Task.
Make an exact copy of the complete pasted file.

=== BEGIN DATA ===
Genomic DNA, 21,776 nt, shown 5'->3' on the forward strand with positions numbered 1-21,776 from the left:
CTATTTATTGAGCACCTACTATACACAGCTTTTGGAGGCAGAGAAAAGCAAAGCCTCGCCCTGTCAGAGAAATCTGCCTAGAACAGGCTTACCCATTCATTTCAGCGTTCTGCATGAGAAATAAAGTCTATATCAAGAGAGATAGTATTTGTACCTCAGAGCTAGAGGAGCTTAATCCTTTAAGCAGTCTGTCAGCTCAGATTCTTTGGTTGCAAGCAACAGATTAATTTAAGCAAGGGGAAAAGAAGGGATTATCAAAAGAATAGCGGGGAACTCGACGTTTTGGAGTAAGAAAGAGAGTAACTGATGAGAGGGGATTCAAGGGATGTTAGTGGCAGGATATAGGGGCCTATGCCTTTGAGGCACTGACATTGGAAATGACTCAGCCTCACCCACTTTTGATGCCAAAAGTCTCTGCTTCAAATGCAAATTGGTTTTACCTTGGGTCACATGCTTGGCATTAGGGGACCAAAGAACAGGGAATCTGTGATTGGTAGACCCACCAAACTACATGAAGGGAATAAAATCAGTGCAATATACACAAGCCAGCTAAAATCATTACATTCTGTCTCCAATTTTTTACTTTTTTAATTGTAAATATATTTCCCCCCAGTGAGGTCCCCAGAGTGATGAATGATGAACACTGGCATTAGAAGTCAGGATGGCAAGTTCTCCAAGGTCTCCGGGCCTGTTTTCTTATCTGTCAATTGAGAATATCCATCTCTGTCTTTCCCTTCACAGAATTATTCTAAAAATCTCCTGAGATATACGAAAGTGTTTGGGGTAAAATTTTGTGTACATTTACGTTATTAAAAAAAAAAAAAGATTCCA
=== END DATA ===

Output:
Genomic DNA, 21,776 nt, shown 5'->3' on the forward strand with positions numbered 1-21,776 from the left:
CTATTTATTGAGCACCTACTATACACAGCTTTTGGAGGCAGAGAAAAGCAAAGCCTCGCCCTGTCAGAGAAATCTGCCTAGAACAGGCTTACCCATTCATTTCAGCGTTCTGCATGAGAAATAAAGTCTATATCAAGAGAGATAGTATTTGTACCTCAGAGCTAGAGGAGCTTAATCCTTTAAGCAGTCTGTCAGCTCAGATTCTTTGGTTGCAAGCAACAGATTAATTTAAGCAAGGGGAAAAGAAGGGATTATCAAAAGAATAGCGGGGAACTCGACGTTTTGGAGTAAGAAAGAGAGTAACTGATGAGAGGGGATTCAAGGGATGTTAGTGGCAGGATATAGGGGCCTATGCCTTTGAGGCACTGACATTGGAAATGACTCAGCCTCACCCACTTTTGATGCCAAAAGTCTCTGCTTCAAATGCAAATTGGTTTTACCTTGGGTCACATGCTTGGCATTAGGGGACCAAAGAACAGGGAATCTGTGATTGGTAGACCCACCAAACTACATGAAGGGAATAAAATCAGTGCAATATACACAAGCCAGCTAAAATCATTACATTCTGTCTCCAATTTTTTACTTTTTTAATTGTAAATATATTTCCCCCCAGTGAGGTCCCCAGAGTGATGAATGATGAACACTGGCATTAGAAGTCAGGATGGCAAGTTCTCCAAGGTCTCCGGGCCTGTTTTCTTATCTGTCAATTGAGAATATCCATCTCTGTCTTTCCCTTCACAGAATTATTCTAAAAATCTCCTGAGATATACGAAAGTGTTTGGGGTAAAATTTTGTGTACATTTACGTTATTAAAAAAAAAAAAAGATTCCA